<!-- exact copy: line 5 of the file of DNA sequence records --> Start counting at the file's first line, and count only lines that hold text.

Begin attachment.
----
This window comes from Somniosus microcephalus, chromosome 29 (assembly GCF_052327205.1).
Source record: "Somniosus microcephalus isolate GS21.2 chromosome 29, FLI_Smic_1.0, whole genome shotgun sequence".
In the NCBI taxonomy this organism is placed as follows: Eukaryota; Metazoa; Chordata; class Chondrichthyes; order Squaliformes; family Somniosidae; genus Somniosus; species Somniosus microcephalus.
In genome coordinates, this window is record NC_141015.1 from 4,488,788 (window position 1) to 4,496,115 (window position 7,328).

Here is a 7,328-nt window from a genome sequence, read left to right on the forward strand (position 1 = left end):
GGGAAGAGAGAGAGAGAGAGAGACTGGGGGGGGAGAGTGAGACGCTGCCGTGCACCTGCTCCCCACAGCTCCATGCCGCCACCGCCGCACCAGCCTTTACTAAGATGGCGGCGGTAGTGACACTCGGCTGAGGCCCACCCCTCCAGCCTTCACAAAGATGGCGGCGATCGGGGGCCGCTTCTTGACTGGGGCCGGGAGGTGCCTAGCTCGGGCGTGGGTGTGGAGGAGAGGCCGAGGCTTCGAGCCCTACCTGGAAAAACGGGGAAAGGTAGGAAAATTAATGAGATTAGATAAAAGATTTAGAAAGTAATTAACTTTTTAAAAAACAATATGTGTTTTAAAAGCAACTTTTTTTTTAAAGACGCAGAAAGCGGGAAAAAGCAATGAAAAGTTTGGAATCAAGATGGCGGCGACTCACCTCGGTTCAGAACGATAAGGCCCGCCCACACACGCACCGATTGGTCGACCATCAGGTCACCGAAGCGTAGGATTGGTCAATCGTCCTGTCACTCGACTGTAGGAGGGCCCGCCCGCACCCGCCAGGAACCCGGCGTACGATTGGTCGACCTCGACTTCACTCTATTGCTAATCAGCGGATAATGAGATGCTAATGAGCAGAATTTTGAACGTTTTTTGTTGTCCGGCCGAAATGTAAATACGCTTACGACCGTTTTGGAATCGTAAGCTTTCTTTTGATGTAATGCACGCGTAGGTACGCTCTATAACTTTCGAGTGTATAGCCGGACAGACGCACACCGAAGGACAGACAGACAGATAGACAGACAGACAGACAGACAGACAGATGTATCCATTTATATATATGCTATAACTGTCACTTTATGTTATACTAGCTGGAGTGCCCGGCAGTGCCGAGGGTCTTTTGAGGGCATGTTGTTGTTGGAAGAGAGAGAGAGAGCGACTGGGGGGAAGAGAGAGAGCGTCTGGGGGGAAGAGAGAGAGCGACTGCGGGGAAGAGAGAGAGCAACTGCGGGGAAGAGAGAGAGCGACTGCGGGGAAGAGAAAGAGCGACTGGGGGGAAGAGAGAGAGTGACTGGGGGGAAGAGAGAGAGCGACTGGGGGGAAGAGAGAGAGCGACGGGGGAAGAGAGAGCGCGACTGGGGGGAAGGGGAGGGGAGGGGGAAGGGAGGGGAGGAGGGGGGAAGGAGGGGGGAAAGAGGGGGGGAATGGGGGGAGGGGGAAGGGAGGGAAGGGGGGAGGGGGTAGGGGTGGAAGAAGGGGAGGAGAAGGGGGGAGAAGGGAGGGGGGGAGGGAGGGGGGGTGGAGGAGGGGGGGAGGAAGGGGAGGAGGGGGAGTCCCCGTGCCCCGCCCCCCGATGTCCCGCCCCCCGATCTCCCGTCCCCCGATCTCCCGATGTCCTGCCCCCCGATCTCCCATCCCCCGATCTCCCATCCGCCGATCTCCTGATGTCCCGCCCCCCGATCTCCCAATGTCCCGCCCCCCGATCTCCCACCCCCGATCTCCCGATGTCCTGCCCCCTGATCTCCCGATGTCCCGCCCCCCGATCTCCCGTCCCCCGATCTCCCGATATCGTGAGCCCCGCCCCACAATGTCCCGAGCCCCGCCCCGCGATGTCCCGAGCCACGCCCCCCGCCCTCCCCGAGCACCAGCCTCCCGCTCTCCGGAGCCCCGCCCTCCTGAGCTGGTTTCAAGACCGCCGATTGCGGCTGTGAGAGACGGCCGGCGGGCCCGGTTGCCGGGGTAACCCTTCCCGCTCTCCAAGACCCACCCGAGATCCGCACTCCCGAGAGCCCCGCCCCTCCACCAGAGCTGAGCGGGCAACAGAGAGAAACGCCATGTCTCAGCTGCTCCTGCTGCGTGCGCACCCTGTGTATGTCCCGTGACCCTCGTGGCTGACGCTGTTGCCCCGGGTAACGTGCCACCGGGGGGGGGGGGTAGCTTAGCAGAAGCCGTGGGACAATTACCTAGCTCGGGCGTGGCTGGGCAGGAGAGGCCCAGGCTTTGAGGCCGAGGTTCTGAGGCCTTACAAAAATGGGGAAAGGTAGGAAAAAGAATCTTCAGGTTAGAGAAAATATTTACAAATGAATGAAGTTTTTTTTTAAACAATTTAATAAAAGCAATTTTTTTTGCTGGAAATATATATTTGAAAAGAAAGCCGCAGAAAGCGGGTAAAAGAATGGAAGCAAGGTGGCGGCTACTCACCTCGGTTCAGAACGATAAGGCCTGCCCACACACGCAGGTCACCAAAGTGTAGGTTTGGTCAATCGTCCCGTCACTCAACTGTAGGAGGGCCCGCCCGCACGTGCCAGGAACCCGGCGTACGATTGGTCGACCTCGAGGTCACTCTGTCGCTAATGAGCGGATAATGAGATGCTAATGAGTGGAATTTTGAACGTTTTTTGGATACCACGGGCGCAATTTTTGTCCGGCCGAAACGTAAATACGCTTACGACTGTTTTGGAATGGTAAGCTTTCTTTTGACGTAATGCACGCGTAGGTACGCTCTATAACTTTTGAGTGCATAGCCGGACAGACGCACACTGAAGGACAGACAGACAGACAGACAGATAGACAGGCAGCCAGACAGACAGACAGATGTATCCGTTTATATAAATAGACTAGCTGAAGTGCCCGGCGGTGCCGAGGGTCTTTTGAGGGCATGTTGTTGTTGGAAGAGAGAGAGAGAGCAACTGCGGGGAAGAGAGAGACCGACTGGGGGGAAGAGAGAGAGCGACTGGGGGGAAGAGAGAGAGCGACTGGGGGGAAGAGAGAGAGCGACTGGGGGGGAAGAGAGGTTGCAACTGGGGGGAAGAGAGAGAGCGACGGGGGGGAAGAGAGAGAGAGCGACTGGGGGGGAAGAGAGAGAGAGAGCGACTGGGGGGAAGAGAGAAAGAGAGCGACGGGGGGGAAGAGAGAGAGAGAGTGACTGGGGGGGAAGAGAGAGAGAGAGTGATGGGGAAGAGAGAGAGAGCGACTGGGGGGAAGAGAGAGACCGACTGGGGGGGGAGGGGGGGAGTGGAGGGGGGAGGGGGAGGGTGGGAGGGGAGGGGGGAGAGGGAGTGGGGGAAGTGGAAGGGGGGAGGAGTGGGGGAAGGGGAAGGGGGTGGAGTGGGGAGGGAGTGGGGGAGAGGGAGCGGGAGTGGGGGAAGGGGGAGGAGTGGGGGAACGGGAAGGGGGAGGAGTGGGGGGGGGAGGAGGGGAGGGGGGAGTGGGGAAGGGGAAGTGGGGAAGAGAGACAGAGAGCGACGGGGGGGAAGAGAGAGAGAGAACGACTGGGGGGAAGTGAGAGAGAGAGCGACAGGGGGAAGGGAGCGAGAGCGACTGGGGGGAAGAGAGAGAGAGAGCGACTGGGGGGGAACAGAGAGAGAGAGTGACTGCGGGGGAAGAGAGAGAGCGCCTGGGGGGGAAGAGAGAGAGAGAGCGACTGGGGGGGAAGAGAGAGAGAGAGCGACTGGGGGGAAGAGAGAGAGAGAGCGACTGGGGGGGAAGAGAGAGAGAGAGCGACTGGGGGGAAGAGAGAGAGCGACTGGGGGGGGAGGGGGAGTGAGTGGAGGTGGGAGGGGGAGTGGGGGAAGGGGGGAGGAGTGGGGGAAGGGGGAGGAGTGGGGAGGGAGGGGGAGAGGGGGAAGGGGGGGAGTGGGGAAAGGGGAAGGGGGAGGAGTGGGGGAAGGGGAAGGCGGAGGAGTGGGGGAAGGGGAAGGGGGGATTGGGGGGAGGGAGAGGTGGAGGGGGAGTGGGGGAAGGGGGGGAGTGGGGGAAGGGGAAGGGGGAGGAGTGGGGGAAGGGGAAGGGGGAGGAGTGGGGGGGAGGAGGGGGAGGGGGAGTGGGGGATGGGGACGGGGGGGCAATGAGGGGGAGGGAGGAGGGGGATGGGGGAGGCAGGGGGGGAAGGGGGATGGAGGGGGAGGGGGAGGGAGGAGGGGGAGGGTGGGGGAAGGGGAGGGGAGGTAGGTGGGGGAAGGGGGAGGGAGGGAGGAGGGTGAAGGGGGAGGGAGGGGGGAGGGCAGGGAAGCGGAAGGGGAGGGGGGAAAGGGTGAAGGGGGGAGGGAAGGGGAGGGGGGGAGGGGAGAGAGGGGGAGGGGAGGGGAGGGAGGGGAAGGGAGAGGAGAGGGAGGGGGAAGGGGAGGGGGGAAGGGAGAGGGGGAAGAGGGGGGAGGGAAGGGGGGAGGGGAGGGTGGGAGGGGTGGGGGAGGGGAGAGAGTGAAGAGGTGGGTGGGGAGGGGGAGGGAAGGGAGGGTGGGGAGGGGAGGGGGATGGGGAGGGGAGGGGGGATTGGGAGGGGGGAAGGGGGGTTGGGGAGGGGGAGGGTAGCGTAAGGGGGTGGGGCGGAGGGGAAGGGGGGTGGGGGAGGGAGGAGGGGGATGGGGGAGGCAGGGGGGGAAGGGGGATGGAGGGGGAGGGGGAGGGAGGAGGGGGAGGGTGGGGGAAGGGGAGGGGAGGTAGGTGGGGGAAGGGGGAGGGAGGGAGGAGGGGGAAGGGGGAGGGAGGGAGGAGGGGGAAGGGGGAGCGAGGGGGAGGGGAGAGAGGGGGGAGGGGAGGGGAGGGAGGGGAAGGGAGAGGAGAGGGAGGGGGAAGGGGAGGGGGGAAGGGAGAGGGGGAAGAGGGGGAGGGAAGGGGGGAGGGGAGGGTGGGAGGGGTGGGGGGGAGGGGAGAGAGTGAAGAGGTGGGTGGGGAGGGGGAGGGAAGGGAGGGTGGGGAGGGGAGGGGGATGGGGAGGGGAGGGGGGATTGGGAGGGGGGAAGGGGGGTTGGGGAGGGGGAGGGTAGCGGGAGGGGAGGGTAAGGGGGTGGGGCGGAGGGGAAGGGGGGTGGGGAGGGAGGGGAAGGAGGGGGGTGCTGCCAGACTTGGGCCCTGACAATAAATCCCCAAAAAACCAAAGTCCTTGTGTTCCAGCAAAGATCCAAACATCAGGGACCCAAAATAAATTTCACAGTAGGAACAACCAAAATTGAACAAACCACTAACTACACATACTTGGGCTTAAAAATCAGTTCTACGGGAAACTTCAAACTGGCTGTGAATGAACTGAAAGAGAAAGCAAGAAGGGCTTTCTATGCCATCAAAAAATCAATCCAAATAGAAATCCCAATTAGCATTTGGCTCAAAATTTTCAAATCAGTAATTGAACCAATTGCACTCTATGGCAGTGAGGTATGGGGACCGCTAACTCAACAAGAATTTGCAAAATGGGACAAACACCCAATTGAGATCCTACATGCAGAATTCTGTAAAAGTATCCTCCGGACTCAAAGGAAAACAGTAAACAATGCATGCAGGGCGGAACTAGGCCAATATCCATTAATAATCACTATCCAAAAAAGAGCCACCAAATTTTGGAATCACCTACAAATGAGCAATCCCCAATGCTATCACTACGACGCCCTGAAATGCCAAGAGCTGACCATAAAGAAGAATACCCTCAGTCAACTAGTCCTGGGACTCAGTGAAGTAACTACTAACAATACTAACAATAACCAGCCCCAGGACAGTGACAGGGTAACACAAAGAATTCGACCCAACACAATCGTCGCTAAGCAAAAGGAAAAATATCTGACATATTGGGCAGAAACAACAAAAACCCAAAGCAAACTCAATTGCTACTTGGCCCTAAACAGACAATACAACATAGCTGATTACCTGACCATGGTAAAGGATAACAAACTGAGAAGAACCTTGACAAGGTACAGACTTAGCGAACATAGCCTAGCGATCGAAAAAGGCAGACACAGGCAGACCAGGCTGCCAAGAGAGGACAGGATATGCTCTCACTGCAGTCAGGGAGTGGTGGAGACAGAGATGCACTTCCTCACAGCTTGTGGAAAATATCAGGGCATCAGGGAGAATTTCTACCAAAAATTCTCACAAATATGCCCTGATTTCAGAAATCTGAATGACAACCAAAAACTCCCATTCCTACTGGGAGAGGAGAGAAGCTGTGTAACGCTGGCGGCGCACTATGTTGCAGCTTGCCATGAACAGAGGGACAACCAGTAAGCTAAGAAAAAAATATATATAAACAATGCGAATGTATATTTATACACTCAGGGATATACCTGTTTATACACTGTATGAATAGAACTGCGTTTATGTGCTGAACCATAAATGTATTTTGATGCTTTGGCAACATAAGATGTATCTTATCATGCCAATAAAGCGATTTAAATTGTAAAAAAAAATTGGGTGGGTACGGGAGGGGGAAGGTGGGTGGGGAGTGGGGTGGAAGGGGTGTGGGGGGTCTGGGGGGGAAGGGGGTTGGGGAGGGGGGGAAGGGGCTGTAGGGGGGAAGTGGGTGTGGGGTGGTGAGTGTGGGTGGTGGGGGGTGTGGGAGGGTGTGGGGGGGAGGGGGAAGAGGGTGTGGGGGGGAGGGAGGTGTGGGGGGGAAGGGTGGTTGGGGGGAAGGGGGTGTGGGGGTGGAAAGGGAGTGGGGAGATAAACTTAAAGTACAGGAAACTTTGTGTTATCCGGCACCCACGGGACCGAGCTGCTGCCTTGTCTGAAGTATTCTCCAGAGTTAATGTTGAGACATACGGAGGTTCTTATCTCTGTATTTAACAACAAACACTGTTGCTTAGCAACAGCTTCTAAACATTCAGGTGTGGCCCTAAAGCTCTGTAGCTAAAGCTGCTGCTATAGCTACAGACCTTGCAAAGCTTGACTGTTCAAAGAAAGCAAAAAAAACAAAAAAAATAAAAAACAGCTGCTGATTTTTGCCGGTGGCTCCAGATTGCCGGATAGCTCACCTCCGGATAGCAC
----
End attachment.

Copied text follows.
Here is a 7,328-nt window from a genome sequence, read left to right on the forward strand (position 1 = left end):